Macron seeks release of French reporter detained in Turkey

16.08.2017

French President Emmanuel Macron sought to secure the release of a French reporter detained in Turkey at the end of July, during a conversation Tuesday with Turkish President Recep Tayyip Erdogan, a statement said.

The French leader "expressed his concern about the case of Loup Bureau, a journalism student detained in Turkey and his desire to see our compatriot return to France as soon as possible," the Elysee Palace said.

Bureau, 27, was arrested on July 26 and accused of having links to Kurdish militias which Turkey regards as terrorist groups.

He is studying for a master's degree in journalism but has also worked as a reporter, notably on a story for the French channel TV5 in 2013 on the militia known as the Kurdish People's Protection Units (YPG).

French journalist unions, European and international journalist associations, Reporters Without Borders (RSF) and TV5 have called for Bureau's immediate release.

Macron broke off from his holidays in the south of France to speak with Erdogan on Tuesday.

 "The leaders have agreed to talk again next week," the statement said.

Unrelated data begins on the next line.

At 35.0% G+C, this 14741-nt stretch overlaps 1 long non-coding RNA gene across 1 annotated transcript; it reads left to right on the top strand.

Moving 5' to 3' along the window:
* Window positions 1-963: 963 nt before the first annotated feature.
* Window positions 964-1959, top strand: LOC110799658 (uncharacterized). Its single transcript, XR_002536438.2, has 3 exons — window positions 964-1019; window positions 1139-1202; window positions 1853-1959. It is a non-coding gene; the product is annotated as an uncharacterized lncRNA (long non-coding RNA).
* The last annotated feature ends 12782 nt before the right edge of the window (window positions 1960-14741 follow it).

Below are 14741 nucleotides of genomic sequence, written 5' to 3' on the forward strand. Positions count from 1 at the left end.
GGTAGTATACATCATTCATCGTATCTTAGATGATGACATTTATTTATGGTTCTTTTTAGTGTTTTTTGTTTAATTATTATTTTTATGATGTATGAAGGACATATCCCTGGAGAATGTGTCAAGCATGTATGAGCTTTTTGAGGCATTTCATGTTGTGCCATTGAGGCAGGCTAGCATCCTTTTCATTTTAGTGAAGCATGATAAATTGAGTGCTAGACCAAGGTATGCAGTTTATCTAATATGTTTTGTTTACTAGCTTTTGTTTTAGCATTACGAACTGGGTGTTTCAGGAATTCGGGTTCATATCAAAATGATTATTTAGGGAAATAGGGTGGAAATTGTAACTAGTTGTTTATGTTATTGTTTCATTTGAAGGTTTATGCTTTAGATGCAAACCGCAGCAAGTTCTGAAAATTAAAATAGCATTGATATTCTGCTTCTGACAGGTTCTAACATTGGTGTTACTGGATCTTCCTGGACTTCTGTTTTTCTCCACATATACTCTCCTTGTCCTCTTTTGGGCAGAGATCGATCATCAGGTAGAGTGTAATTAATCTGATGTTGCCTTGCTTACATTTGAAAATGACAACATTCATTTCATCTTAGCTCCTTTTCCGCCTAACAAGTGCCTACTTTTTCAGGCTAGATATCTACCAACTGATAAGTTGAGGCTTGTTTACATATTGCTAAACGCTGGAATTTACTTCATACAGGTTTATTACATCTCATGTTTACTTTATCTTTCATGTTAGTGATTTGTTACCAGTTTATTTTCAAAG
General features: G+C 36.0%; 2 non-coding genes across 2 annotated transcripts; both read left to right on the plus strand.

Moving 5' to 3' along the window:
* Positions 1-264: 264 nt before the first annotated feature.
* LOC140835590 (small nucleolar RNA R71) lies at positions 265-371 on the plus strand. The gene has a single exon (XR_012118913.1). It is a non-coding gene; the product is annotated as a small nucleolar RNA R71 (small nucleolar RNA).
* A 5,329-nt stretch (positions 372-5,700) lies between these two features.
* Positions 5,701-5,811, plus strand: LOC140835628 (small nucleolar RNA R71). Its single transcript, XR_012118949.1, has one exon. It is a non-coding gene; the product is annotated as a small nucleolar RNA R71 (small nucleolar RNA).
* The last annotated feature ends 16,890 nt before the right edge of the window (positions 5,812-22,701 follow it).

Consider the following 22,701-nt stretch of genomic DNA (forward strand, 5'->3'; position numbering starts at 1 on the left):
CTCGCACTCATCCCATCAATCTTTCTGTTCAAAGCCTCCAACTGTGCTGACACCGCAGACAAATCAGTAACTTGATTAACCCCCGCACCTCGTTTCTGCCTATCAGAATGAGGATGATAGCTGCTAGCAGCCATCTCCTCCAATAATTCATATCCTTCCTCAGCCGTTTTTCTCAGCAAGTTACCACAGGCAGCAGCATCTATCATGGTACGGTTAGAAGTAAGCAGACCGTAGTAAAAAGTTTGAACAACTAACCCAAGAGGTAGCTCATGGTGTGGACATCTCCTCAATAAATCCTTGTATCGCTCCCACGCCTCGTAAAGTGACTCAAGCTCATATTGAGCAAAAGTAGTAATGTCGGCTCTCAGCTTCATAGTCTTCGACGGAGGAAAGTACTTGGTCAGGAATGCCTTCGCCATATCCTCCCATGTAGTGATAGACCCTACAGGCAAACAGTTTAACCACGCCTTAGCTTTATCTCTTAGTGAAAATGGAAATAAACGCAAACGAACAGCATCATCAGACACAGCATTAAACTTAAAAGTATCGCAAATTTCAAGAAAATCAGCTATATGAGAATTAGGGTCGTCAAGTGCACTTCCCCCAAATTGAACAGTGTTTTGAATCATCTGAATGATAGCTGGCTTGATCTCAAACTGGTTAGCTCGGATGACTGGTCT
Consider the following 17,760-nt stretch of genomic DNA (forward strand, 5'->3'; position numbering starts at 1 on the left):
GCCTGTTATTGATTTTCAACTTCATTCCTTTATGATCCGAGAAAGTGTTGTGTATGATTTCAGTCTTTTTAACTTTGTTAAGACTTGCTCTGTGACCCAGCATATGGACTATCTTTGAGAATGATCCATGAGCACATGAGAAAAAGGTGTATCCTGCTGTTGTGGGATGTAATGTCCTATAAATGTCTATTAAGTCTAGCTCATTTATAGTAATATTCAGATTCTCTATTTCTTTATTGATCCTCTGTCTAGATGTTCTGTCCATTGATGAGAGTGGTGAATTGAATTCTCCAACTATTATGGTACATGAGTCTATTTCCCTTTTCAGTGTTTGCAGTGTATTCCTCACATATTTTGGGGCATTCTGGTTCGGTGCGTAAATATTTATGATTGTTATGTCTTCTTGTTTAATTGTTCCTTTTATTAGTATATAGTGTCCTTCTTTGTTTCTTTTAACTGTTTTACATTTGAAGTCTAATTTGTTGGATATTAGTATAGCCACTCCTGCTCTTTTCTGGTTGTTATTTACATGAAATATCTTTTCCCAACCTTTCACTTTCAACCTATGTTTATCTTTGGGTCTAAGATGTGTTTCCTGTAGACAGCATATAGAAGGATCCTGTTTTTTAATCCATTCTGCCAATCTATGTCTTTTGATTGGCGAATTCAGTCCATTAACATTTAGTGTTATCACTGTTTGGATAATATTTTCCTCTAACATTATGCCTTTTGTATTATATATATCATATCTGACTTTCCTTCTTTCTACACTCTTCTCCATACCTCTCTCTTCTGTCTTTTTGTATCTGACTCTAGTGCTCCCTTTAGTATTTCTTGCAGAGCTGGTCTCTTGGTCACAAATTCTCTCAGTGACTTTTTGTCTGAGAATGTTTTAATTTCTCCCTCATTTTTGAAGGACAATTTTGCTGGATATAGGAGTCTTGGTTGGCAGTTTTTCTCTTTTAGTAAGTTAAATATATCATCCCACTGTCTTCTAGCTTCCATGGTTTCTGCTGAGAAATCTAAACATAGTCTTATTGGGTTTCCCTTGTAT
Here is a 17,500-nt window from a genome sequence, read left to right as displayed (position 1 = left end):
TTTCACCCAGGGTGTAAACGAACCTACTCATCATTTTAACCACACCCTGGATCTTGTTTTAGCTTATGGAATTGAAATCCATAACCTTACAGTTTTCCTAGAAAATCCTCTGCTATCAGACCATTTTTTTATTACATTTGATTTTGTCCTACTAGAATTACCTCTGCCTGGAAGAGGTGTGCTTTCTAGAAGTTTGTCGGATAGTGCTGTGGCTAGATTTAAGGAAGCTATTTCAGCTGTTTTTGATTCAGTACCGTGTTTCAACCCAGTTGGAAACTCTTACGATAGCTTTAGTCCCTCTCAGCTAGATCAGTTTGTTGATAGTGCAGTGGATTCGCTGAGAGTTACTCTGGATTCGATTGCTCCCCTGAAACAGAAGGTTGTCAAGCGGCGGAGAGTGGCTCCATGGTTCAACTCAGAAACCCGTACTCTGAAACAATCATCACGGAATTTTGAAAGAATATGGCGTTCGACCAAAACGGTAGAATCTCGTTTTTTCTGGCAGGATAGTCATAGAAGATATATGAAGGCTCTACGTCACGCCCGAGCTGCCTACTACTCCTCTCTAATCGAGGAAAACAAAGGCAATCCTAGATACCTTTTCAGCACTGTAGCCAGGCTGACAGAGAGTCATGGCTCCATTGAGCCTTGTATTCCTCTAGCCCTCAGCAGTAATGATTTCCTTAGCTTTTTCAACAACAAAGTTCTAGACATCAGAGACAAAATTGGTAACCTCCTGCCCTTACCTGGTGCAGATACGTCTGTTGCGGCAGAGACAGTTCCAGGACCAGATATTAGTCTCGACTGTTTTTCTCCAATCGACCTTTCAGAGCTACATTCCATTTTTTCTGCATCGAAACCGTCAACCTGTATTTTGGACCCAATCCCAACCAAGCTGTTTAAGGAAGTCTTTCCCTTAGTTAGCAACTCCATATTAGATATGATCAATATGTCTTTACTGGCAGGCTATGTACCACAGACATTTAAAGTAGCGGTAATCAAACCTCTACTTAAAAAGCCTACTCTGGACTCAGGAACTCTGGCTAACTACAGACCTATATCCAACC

The Turkish presidency, for its part, said the two leaders had discussed "bilateral and regional issues" including the "fight against terror" and the "latest developments in Syria and Iraq", the state-run Anadolu news agency said.

But its report of the conversation made no mention of the Bureau case.

Foreign journalists have repeatedly been accused by the Turkish government of supporting terrorism for reporting on Kurdish separatist groups, adding to tensions between Erdogan and the EU.

Bureau is the third French journalist to be detained in Turkey in the past year.

In June, Turkey deported French photojournalist Mathias Depardon after holding him for a month on charges of supporting terror groups.

Another French reporter, Olivier Bertrand, was expelled in November 2016.

Deniz Yucel, a correspondent for the German daily Die Welt, has been held since February, personally accused by Erdogan of working as a "terror agent".

Turkey ranks 155 on the latest RSF world press freedom index after dropping four places from its 2016 ranking.    (AFP)

Related articles on Qantara.de:

Freedom of speech in Turkey: Journalists under siege

Interview with Turkish writer Asli Erdogan: "It's my country too"

German-Turkish relations: Part of us

In submitting this comment, the reader accepts the following terms and conditions: Qantara.de reserves the right to edit or delete comments or not to publish them. This applies in particular to defamatory, racist, personal, or irrelevant comments or comments written in dialects or languages other than English. Comments submitted by readers using fantasy names or intentionally false names will not be published. Qantara.de will not provide information on the telephone. Readers' comments can be found by Google and other search engines.